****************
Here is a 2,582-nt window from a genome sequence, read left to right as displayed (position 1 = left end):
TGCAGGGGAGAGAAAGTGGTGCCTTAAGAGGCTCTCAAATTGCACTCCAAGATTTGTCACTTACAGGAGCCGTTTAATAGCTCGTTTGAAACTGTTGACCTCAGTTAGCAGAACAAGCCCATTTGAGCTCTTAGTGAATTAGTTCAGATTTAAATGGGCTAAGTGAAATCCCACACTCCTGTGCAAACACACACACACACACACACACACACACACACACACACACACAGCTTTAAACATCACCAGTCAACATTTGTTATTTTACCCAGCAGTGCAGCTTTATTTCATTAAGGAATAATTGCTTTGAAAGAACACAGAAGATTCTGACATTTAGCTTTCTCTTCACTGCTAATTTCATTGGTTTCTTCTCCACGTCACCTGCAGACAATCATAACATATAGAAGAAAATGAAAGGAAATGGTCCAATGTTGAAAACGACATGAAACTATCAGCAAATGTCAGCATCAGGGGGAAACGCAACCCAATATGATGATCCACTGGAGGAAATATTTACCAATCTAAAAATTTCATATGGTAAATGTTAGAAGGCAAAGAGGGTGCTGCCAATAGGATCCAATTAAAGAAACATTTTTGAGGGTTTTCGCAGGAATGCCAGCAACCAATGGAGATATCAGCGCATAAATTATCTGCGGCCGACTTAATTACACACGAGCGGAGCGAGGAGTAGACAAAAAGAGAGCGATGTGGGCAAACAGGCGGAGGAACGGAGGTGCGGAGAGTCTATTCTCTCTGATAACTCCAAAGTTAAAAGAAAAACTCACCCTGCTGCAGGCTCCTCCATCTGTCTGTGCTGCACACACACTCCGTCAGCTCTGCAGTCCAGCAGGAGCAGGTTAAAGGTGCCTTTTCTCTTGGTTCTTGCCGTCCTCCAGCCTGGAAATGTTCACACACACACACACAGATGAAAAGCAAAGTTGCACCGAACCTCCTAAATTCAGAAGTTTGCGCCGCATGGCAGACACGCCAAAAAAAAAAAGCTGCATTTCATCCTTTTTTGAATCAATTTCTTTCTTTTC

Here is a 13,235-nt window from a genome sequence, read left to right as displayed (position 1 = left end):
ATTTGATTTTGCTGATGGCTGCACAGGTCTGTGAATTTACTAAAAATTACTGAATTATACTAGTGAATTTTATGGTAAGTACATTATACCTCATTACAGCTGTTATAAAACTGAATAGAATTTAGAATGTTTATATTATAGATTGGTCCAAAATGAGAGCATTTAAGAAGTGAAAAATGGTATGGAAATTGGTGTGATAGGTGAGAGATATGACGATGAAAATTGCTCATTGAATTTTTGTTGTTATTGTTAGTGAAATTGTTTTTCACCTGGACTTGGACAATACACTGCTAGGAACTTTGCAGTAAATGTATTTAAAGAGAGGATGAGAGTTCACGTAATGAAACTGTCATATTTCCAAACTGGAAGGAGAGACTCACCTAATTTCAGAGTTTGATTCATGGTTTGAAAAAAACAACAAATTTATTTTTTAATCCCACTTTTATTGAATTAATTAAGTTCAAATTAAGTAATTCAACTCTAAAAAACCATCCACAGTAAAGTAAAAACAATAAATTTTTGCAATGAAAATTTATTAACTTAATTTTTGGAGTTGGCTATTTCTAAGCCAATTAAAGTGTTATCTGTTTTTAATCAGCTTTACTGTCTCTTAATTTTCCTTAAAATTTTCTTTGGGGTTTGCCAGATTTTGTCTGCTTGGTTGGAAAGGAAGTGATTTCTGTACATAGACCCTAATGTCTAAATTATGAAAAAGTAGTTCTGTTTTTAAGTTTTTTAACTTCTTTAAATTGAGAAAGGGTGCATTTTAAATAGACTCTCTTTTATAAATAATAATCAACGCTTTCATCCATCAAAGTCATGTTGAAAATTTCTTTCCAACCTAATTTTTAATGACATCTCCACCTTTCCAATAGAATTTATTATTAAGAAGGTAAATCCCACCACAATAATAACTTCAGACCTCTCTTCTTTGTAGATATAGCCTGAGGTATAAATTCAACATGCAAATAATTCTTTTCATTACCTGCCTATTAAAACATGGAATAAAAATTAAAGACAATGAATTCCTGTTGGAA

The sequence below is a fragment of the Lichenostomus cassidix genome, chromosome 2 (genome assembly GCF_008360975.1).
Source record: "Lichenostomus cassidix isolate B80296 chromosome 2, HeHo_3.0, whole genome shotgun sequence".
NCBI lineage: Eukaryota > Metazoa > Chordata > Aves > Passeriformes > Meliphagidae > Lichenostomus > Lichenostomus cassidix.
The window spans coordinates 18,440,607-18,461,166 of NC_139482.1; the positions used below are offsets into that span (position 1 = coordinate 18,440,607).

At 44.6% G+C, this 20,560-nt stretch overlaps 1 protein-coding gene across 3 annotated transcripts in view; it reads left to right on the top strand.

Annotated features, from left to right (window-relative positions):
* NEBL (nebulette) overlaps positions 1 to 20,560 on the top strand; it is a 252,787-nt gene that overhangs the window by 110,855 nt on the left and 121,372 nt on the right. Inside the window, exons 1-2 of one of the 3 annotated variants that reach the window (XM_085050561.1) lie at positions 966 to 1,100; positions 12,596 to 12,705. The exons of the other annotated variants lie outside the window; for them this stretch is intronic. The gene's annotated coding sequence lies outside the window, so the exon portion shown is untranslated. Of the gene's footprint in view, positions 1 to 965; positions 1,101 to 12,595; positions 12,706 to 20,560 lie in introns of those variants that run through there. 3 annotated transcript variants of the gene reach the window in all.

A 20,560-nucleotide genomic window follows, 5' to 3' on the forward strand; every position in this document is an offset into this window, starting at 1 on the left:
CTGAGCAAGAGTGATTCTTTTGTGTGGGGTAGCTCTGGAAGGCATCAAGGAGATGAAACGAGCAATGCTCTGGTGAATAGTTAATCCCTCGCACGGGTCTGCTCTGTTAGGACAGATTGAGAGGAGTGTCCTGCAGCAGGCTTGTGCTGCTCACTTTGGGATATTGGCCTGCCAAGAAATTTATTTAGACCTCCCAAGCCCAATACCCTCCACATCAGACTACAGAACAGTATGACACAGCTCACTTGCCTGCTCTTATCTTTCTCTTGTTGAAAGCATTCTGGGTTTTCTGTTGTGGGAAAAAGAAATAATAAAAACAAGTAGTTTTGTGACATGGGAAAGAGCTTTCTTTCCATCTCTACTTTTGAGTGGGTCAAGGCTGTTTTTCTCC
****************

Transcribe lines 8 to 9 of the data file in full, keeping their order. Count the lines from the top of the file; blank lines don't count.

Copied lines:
The window spans coordinates 18,440,607-18,461,166 of NC_139482.1; the positions used below are offsets into that span (position 1 = coordinate 18,440,607).

At 44.6% G+C, this 20,560-nt stretch overlaps 1 protein-coding gene across 3 annotated transcripts in view; it reads left to right on the top strand.